British singer/songwriter Ellie Ford is quite possibly the only harpist in the music world to head up a band. In addition to being an accomplished harpist, the multi-talented Brighton, England- based artist also plays guitar and sings like an angel, using her voice almost like another instrument. Assisting Ellie in the creation of her uniquely innovative Alternative Folk music are Fred Hills (drums & percussion), Andrew Stuart-Buttle (violin, mandolin, bass and backing vocals), Harry Haynes (guitar and backing vocals) and Freya Bowes (clarinet and backing vocals).

Ellie Ford band

Ellie first graced the airwaves in 2013 with her debut EP Show Night In, then followed up with a full album The Other Sun in 2016. Now she’s back with a lovely new album Light. Repeated., which dropped on 17 May. Featuring eight exquisite songs, the album sees Ellie further exploring themes of life, love and relationships through her poetic lyrics, unconventional melodies, richly layered instrumentals and the marvelous interplay between her glorious harp and enchanting vocals. Listening to the album is an immersive experience, and it’s easy to become enveloped by the enthralling soundscapes she and her band so skillfully weave.

The album opens with “Gold“, a captivating song in which Ellie’s shimmery harp strings take center stage, but with ample help by Freya’s clarinet, Harry’s strummed guitar, Fred’s gentle percussion, and Andrew’s violin, which gives the track a bit of a Celtic vibe. Ellie croons in her lilting vocals, “Kicking and calling and bracing for falling as I leave. But for a little gold, I could tide it over.”

Next up is “Light. Repeated.“, a bewitching tune that’s probably my favorite track on the album. The highlights for me are Fred’s hypnotic, seductive drumbeats and Freya’s jazzy clarinet, but Andrew’s bass, Harry’s guitar and that infectious rattle are all pretty terrific too. And it goes without saying that Ellie’s harp adds a magical component. Freya’s soulful clarinet takes a starring role on “Tired Eyes” with Ellie’s harp strings providing a strong counterpoint. The interplay between her fluttering vocals and Freya’s gorgeous clarinet notes is breathtaking, and the guitars, deep bass and drums are perfection.

My Bird Won’t Sing” is a re-imagining of a song that was originally included on The Other Sun. The previous acoustic version featured only Ellie’s vocals and her strummed guitar, but for this new version she lengthens the track by one and a half minutes, and gives it the full instrumental treatment by her band, yet keeping the vibe decidedly understated. The result is an intriguing song that holds our interest with unexpected melodic shifts that almost border on progressive jazz. Ellie’s ethereal vocals are sublime as she sings the lyrics that seem to speak of the thin line between reality and escape:  “My bird won’t sing. Have no idea what it means. And that’s OK, I don’t mind./ My diamond ring shines like the real thing. And that’s OK, I don’t mind. Comin’ off a little blind. What are we doing? Don’t you know that’s the ruin of our kind? I’m beginning to think that I might have lost my mind.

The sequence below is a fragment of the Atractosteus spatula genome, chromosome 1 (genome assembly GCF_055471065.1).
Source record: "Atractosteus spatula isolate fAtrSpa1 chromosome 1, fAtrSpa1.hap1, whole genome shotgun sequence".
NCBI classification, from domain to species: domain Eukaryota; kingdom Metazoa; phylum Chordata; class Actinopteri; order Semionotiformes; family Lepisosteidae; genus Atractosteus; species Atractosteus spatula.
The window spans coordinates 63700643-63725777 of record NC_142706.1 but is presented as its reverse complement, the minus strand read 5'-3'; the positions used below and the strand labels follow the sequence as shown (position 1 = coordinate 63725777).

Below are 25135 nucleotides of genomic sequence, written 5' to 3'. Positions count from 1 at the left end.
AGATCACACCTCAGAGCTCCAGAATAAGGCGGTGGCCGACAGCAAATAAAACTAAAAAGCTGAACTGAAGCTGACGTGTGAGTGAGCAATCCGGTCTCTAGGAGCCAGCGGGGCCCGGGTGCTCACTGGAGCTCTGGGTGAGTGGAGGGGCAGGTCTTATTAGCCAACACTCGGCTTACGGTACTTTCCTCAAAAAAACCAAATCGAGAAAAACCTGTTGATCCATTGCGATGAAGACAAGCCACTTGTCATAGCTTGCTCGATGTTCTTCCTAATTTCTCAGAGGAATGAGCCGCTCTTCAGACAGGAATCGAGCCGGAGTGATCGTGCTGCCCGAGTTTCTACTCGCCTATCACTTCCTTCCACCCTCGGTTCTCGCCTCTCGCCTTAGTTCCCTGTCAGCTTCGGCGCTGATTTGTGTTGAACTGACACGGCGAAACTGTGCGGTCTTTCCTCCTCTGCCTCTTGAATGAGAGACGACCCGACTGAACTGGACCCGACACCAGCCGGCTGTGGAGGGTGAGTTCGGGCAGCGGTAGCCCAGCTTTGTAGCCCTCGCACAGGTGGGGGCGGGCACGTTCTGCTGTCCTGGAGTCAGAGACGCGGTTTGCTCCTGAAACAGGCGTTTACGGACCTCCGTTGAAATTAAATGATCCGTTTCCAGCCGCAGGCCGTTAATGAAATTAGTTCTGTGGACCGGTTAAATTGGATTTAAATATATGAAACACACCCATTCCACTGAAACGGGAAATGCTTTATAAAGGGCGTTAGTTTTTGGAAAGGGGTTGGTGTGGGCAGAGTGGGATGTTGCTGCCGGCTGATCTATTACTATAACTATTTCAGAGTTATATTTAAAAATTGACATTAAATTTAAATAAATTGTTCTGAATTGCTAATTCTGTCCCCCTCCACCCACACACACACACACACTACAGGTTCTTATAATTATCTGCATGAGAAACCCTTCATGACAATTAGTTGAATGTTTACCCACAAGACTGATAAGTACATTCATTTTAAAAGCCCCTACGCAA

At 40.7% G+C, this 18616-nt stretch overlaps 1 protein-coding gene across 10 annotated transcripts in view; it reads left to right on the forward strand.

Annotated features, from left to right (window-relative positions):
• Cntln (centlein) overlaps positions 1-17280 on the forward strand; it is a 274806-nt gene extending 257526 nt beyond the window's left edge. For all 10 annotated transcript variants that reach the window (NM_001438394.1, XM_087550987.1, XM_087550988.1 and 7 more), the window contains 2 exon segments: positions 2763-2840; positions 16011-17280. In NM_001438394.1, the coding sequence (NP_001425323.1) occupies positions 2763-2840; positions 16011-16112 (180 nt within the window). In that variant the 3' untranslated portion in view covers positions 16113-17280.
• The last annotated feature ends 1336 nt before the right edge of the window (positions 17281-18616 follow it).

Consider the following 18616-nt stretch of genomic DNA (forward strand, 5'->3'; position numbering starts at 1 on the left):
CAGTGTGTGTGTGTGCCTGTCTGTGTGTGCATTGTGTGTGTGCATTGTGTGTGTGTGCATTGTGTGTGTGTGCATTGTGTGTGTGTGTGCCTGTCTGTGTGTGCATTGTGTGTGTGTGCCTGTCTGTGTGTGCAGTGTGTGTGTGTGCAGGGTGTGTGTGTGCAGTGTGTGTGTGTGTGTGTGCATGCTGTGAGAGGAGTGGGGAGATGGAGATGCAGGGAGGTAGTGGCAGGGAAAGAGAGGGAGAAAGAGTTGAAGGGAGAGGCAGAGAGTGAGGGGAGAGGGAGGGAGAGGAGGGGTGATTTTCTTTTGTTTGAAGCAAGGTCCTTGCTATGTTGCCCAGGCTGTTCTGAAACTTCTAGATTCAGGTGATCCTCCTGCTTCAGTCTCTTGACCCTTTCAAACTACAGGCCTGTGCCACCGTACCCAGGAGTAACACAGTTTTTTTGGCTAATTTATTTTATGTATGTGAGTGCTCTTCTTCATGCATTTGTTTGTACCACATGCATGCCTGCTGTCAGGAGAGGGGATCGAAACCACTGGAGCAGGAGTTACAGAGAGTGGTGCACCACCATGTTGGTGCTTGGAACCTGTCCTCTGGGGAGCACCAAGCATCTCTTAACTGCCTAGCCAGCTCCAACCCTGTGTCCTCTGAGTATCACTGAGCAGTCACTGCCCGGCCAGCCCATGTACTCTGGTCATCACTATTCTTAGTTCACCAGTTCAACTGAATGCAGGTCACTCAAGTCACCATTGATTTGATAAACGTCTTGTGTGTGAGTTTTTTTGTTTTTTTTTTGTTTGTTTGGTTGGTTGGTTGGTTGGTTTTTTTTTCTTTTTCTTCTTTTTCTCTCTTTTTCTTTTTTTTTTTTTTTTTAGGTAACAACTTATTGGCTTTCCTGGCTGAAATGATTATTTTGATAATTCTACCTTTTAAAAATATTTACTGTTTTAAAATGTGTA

Ellie Ford by Chloe Imbach

The beautiful songs keep on coming. Another favorite is the bittersweet “All That is Left“, which features some of the most enthralling instrumentals of any song on the album. The mix of harp, piano, guitar, violin, clarinet, drums, and what sounds possibly like dulcimer, are absolutely stunning, and so are the vocal harmonies between Ellie and the guys. The lyrics speak to a relationship that’s over: “There will come a day when you’ll return. Dirt in your hair and your clothes all torn. And I’ll be gone. And all that is left, will be left to the dogs.” As its title suggests, “A Strange Brood” is a languid, brooding song lasting nearly six and a half minutes. Its  mysterious, spacey synths, tinkling piano keys, bluesy guitars, plucky harp, deep bassline and lots of crashing cymbals make for an enthralling listen.

Woods” starts off with an Eastern European Folk vibe, thanks to the Gypsy tones of Andrew’s violin and Freya’s clarinet, accompanied by Ellie’s plucked harp strings. But with the addition of heavy electric guitars and pounding drums in the bridge, the song transitions to a more intense rock feel. Album closer “The North Wind” really showcases the incredible synergy between Ellie’s harp playing and unique vocal style, and how she so beautifully complements one with the other. Other instrumentation on the track includes guitar and Fred’s kick drum and percussion, as well as the introduction of Andrew’s violin at the end.

I’ll admit that Light. Repeated. took a couple of plays to really grow on me. Though the songs sounded lovely and interesting when first hearing them, their complexity and unusual melodic structures required more than just a casual listen for me to fully appreciate. There’s an incredible amount of nuance and depth to the music and lyrics that are revealed with each successive listen, and even after hearing some of the songs five or six times, I discovered new sounds and textures. The production and song arrangements are flawless, and I’m impressed with the skilled instrumentation by the supporting musicians who help Ellie bring her magical songs to life.

Connect with Ellie: Facebook / Instagram
Stream her music on Spotify / Soundcloud
Purchase on Bandcamp / iTunes